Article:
Again, here is the link to the full update document on the Putnam County website, which includes links to more information about the Hazard Mitigation Plan.
Protect Your Heart in the Heat
Tips from the American Heart Association
For immediate release
WESTCHESTER, NY, July 8, 2020 — With the hot days of summer ahead be sure to protect your heart in the heat. When temperatures are forecast in the 90s, it’s important to know that extreme heat can be hard on the heart.
As the temperature rises, so can your risk for suffering health issues like heat exhaustion and heat stroke. Doctors recommend using good judgment when it comes to activities outside in the heat, and that you stay hydrated.
During hot weather, it’s important that you take the right precautions:
- Watch the clock: It’s best to avoid the outdoors in the early afternoon (about noon to 3 p.m.) because the sun is usually at its strongest, putting you at higher risk for heat-related illnesses.
- Get off on the right foot: You probably sweat the most in your shoes, so choose well-ventilated shoes and look for socks that repel perspiration. Foot powders and antiperspirants can also help with sweat.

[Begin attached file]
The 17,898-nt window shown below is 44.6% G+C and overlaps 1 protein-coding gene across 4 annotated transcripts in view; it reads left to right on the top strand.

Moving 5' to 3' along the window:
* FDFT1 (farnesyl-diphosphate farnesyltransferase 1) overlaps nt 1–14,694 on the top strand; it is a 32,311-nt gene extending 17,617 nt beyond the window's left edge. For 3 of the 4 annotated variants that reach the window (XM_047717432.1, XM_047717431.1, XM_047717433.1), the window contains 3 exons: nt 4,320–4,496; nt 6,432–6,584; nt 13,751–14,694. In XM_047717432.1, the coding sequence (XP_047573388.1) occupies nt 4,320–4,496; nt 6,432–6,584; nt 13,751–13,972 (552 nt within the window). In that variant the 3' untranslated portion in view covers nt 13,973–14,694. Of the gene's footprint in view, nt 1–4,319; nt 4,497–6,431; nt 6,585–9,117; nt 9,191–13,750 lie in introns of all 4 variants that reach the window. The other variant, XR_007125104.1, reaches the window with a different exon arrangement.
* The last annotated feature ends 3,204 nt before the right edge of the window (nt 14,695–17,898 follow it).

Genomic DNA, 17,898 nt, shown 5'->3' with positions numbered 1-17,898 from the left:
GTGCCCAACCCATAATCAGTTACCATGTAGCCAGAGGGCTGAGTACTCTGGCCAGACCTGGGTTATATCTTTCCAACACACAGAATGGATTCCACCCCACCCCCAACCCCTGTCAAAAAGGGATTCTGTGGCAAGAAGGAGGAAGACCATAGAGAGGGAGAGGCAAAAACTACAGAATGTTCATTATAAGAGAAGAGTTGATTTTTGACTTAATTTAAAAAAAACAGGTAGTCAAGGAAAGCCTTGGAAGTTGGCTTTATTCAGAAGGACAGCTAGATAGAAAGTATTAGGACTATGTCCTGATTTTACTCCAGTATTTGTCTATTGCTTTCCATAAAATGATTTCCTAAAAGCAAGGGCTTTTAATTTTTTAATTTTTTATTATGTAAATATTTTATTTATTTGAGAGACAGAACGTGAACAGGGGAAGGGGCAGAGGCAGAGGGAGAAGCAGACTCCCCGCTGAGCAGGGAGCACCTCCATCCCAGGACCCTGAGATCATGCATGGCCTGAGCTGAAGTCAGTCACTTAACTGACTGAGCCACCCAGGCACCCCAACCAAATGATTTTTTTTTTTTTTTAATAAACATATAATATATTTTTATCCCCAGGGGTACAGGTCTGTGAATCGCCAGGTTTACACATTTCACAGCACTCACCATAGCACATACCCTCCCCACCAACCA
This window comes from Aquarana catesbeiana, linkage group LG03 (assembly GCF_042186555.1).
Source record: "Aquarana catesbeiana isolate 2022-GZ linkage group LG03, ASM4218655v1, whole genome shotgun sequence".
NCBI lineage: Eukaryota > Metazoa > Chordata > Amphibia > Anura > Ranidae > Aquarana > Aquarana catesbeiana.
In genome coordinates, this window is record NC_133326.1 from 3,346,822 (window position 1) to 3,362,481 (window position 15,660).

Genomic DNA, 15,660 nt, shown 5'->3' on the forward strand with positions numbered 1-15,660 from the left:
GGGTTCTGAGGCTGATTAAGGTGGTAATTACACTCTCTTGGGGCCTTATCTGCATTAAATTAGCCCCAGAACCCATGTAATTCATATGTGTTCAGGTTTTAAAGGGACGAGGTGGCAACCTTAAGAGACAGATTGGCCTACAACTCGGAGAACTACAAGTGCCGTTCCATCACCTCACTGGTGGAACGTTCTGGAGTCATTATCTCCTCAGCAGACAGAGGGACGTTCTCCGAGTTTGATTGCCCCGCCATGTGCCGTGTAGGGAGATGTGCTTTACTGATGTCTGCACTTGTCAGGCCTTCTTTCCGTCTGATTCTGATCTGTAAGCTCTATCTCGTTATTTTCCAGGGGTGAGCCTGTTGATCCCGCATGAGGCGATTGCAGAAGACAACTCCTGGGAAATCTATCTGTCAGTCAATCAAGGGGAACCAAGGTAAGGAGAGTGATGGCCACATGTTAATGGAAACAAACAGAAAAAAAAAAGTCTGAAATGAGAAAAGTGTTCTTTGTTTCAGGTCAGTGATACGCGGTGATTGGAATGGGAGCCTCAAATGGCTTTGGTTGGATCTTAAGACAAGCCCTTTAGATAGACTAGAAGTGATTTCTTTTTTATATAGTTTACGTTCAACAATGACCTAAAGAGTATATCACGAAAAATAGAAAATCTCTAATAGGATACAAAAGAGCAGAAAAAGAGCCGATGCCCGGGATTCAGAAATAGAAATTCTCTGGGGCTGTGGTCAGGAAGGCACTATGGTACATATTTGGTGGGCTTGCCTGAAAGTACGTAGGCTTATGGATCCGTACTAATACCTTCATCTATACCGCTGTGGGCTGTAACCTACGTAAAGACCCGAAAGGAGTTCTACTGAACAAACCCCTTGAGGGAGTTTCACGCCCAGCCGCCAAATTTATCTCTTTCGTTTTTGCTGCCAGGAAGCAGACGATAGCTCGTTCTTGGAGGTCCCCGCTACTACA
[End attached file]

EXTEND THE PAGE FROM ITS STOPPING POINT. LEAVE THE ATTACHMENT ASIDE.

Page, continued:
- Dress for the heat: Wear lightweight, light-colored clothing in breathable fabrics such as cotton, or a newer fabric that repels sweat. Add a hat and/or sunglasses. Before you get started, apply a water-resistant sunscreen with at least SPF 15, and reapply it every two hours.
- Drink up: Stay hydrated by drinking a few cups of water before, during and after your exercise. Avoid caffeinated or alcoholic beverages.
- Take regular breaks: Find some shade or a cool place, stop for a few minutes, hydrate and start again
- Follow the doctor’s orders: If you are a heart patient, over the age of 50, overweight or just starting an exercise program, be sure to check with your doctor for your best exercise routine.
If you do want to be active during hot weather, doctors say it is alright if the activity is something you are used to, but it is not the time to push yourself.
It’s important to know the signs and symptoms when you may be experiencing too much heat.
Symptoms of heat exhaustion:
- heavy sweating
- cold, moist skin, chills
- dizziness or fainting (syncope)